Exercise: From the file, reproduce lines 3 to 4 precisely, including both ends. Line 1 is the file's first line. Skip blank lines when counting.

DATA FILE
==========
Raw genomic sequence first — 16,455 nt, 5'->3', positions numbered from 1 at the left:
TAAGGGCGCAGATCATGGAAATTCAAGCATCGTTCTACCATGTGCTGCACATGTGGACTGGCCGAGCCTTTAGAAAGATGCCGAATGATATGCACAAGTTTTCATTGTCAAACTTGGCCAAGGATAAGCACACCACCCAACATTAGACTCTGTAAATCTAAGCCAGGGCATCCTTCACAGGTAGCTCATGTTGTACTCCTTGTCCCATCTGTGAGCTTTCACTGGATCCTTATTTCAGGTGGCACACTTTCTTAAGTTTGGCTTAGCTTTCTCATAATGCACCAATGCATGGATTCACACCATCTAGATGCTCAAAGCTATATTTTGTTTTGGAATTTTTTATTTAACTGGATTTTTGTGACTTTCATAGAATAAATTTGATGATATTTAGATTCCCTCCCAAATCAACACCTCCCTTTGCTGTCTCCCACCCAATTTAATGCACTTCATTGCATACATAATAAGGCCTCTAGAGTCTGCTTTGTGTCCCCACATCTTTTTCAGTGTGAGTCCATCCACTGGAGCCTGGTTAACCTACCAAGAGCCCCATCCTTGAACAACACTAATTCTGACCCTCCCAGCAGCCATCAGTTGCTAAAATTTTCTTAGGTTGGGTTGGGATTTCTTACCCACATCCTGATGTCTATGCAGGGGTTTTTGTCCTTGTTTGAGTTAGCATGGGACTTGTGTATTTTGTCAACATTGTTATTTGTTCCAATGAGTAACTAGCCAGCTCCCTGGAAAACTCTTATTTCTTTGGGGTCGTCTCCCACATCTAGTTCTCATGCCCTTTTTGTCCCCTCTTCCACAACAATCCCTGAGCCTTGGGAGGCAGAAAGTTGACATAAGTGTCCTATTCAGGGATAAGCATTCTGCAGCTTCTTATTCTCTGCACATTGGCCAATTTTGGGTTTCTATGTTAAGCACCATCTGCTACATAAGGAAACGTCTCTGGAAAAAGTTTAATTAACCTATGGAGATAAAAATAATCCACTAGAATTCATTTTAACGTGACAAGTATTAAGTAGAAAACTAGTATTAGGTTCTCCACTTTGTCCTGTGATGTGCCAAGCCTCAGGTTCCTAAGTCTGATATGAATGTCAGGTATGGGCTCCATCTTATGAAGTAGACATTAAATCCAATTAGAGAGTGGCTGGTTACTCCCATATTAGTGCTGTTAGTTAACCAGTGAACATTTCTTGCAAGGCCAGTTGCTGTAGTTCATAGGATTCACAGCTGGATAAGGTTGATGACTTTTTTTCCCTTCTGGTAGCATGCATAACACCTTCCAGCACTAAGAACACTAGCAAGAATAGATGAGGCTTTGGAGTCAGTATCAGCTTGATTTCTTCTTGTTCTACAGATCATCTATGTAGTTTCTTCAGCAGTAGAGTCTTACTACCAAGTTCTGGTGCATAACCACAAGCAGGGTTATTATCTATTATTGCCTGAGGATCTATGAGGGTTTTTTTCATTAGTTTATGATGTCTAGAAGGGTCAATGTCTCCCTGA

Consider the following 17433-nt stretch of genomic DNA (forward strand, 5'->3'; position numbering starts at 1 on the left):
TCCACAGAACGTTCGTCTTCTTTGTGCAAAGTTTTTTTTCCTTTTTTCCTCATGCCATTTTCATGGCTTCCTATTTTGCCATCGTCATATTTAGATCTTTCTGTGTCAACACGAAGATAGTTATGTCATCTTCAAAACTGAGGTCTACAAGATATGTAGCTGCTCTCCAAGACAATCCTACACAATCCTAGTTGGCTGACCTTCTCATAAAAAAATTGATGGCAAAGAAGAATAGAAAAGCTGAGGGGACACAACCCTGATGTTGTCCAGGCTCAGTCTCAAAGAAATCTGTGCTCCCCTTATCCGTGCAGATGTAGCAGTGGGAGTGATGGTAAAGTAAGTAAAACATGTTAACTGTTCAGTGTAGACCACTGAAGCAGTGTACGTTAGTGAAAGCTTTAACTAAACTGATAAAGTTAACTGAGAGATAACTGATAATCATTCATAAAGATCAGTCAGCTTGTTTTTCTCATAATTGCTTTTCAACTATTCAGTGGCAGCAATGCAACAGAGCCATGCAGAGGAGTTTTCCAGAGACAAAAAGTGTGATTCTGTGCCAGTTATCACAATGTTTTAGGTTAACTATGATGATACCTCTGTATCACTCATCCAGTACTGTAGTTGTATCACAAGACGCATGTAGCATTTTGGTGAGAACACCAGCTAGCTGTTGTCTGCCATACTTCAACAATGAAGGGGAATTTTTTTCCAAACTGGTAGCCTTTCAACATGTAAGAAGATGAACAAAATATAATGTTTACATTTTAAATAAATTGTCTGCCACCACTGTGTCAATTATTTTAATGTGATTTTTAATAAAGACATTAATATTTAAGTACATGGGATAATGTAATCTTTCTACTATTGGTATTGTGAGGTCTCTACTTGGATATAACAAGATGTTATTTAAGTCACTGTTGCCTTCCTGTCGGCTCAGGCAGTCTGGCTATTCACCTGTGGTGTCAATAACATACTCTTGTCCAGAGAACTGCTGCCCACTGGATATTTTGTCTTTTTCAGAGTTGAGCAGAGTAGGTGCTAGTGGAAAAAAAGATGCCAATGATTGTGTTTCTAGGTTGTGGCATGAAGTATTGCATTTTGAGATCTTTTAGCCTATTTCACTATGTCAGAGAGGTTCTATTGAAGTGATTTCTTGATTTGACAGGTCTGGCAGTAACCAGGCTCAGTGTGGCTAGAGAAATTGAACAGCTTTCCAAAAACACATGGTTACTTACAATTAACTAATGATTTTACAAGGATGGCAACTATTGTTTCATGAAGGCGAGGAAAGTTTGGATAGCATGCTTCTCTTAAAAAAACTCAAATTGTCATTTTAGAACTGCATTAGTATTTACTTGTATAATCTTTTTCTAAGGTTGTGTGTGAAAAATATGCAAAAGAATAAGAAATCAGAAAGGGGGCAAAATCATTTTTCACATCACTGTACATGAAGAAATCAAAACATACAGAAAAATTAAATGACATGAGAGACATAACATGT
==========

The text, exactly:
Consider the following 17433-nt stretch of genomic DNA (forward strand, 5'->3'; position numbering starts at 1 on the left):
TCCACAGAACGTTCGTCTTCTTTGTGCAAAGTTTTTTTTCCTTTTTTCCTCATGCCATTTTCATGGCTTCCTATTTTGCCATCGTCATATTTAGATCTTTCTGTGTCAACACGAAGATAGTTATGTCATCTTCAAAACTGAGGTCTACAAGATATGTAGCTGCTCTCCAAGACAATCCTACACAATCCTAGTTGGCTGACCTTCTCATAAAAAAATTGATGGCAAAGAAGAATAGAAAAGCTGAGGGGACACAACCCTGATGTTGTCCAGGCTCAGTCTCAAAGAAATCTGTGCTCCCCTTATCCGTGCAGATGTAGCAGTGGGAGTGATGGTAAAGTAAGTAAAACATGTTAACTGTTCAGTGTAGACCACTGAAGCAGTGTACGTTAGTGAAAGCTTTAACTAAACTGATAAAGTTAACTGAGAGATAACTGATAATCATTCATAAAGATCAGTCAGCTTGTTTTTCTCATAATTGCTTTTCAACTATTCAGTGGCAGCAATGCAACAGAGCCATGCAGAGGAGTTTTCCAGAGACAAAAAGTGTGATTCTGTGCCAGTTATCACAATGTTTTAGGTTAACTATGATGATACCTCTGTATCACTCATCCAGTACTGTAGTTGTATCACAAGACGCATGTAGCATTTTGGTGAGAACACCAGCTAGCTGTTGTCTGCCATACTTCAACAATGAAGGGGAATTTTTTTCCAAACTGGTAGCCTTTCAACATGTAAGAAGATGAACAAAATATAATGTTTACATTTTAAATAAATTGTCTGCCACCACTGTGTCAATTATTTTAATGTGATTTTTAATAAAGACATTAATATTTAAGTACATGGGATAATGTAATCTTTCTACTATTGGTATTGTGAGGTCTCTACTTGGATATAACAAGATGTTATTTAAGTCACTGTTGCCTTCCTGTCGGCTCAGGCAGTCTGGCTATTCACCTGTGGTGTCAATAACATACTCTTGTCCAGAGAACTGCTGCCCACTGGATATTTTGTCTTTTTCAGAGTTGAGCAGAGTAGGTGCTAGTGGAAAAAAAGATGCCAATGATTGTGTTTCTAGGTTGTGGCATGAAGTATTGCATTTTGAGATCTTTTAGCCTATTTCACTATGTCAGAGAGGTTCTATTGAAGTGATTTCTTGATTTGACAGGTCTGGCAGTAACCAGGCTCAGTGTGGCTAGAGAAATTGAACAGCTTTCCAAAAACACATGGTTACTTACAATTAACTAATGATTTTACAAGGATGGCAACTATTGTTTCATGAAGGCGAGGAAAGTTTGGATAGCATGCTTCTCTTAAAAAAACTCAAATTGTCATTTTAGAACTGCATTAGTATTTACTTGTATAATCTTTTTCTAAGGTTGTGTGTGAAAAATATGCAAAAGAATAAGAAATCAGAAAGGGGGCAAAATCATTTTTCACATCACTGTACATGAAGAAATCAAAACATACAGAAAAATTAAATGACATGAGAGACATAACATGT